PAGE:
Another favorite is doggy ice cream! They love it! Just make sure that the ingredients you use are doggy friendly and not doggy toxic.
Snub-nosed or Brachycephalic Dogs are More Sensitive to Rising Temperatures
Brachycephalic breeds of dogs are more sensitive to rising temperatures, and so need careful management when the mercury starts creeping up. Breeds such as Pugs, French Bulldogs, English Bulldogs, Boston Terriers, Cavalier King Charles Spaniels, Shih Tzus and Boxers.
Brachycephaly is a condition that develops as puppies grow where their skull becomes too short while their jaw remains long. The health issues can be breathing and heart related problems.
If your pup is snub-nosed or brachycephalic, they need to reduce their activity levels and pace themselves when it's hot outside in order to avoid overheating. They succumb to heat stroke more easily.
They will also require more frequent breaks from the sun so that their body temperature doesn't rise too quickly.
If you see the signs of heatstroke, call your vet straightaway.
Protect Vulnerable Pets from the Sun - Sunscreen for Dogs!
Pets with light skin or hair need to cover up just like humans do, so make sure that you check in with your vet about sun protection and sunscreen as there is specially formulated sun cream for dogs at most pet shops. If you are not sure whether your dog needs sun cream, ask your vet.
Pets can suffer from sunburn just like us – particularly if they have light skin and hair, which can cause pain, peeling and skin cancer.
As a responsible pet owner, it's important to provide ample shade for your dog if they are going out in the sun. Human sunscreen is not recommended because of its toxicity and ingredients that can be dangerous for dogs.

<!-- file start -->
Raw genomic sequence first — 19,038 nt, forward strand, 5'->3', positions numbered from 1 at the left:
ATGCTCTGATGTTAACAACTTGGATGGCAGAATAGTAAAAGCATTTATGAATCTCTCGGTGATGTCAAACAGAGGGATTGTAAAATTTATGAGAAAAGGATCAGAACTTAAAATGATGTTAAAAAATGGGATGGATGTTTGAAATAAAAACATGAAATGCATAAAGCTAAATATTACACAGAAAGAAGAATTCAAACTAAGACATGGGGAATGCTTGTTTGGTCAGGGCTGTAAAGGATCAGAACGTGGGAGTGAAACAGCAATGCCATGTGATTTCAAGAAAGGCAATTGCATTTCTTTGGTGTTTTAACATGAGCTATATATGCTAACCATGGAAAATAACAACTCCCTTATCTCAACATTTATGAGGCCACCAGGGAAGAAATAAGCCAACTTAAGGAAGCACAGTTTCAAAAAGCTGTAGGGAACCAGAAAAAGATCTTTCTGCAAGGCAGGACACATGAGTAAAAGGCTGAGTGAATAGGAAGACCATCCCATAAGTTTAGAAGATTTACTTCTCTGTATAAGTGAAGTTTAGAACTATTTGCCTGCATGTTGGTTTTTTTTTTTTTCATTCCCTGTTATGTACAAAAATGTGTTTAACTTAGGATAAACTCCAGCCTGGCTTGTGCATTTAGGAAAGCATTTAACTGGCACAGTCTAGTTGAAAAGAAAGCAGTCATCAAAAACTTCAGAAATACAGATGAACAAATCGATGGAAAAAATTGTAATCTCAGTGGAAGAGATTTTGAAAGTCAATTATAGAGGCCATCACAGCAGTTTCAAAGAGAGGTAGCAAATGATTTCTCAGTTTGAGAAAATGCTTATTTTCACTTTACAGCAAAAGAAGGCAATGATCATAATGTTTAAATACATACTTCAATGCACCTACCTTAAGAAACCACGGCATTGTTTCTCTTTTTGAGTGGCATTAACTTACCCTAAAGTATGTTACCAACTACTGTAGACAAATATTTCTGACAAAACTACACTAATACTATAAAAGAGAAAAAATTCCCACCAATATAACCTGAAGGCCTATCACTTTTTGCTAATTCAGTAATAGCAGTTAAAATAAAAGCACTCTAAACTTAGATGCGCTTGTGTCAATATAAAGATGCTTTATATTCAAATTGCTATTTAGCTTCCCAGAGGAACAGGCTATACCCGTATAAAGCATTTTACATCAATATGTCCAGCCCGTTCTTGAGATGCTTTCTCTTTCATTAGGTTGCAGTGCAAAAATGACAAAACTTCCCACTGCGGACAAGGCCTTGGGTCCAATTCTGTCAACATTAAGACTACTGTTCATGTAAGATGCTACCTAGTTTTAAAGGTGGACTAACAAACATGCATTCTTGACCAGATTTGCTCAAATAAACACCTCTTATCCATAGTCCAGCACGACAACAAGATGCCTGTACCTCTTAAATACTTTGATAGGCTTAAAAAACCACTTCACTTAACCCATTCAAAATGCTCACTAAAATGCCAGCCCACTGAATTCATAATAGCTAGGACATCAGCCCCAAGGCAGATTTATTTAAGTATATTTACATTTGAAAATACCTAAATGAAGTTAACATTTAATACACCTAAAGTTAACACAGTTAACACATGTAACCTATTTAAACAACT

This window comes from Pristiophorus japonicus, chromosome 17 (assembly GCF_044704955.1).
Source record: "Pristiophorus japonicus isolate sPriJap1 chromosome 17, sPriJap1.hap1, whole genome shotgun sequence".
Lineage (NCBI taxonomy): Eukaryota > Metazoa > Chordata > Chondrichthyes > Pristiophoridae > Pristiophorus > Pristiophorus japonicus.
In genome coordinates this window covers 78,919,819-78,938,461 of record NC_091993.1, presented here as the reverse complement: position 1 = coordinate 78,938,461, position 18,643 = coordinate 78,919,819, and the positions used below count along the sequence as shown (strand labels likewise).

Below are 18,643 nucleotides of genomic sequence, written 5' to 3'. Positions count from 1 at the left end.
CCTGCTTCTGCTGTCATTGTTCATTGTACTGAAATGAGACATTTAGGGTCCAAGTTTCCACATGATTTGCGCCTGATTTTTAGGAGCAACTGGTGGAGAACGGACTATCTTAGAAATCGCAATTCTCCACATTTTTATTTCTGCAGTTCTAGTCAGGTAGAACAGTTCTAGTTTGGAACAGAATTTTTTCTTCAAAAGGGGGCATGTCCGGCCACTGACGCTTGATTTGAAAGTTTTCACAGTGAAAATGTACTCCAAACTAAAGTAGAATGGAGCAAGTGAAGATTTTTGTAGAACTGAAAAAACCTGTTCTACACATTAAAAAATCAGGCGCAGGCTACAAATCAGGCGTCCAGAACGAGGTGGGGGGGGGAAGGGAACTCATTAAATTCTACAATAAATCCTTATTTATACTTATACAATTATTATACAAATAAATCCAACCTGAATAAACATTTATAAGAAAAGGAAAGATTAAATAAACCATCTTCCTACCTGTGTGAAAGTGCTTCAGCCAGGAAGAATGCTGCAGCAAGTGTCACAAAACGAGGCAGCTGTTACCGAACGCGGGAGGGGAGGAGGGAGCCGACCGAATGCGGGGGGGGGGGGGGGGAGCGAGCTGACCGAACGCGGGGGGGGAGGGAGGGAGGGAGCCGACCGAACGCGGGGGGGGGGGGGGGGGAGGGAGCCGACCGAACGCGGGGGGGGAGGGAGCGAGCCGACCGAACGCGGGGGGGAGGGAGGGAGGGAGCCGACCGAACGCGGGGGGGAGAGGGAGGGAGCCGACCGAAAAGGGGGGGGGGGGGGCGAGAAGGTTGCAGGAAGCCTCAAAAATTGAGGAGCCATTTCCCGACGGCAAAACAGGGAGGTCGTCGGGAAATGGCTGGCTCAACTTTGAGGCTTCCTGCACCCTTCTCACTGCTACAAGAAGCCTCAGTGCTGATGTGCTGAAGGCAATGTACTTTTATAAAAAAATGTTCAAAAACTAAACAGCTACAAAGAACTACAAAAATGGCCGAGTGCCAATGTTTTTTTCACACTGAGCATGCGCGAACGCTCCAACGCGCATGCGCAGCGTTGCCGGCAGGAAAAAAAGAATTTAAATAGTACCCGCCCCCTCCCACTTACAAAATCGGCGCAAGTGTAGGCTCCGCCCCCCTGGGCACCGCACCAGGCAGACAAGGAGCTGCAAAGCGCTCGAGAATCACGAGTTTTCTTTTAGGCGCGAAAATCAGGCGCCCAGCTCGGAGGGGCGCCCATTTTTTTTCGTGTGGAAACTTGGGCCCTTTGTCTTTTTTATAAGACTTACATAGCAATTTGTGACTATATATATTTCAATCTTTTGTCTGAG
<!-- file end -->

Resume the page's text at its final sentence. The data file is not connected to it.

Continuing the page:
The American Kennel Club provide helpful advice on this issue:
It’s highly important that you only use formulas that are specifically intended as sunscreen for dogs. They should not contain zinc oxide or para-aminobenzoic acid (PABA), as these ingredients are toxic to dogs if ingested, and dogs will often lick their skin and accidentally ingest the sunscreen. It’s also a good idea to look for a waterproof, unscented dog sunscreen with a sun protection factor (SPF) of 30.
Check out the AKC article that gives great tips on which types of dogs are more at risk, how to apply sunscreen to a usually non-compliant companion, alternatives to sunscreen (balm for those noses, sunsuits, shirts, hats & goggles!) and how to treat sunburn.
What Have We Learned?
The tips we’ve shared are just a few of the ways you can keep dogs cool in the heat. If you have any other questions, feel free to reach out to us!
We hope these summertime dog care tips help make life with your furry friend that much more enjoyable. Happy cooling off and happy walks!
Stay safe, stay hydrated and if you think your dog is struggling and showing signs of danger being around the corner from heat stroke, make sure that you call your vet immediately!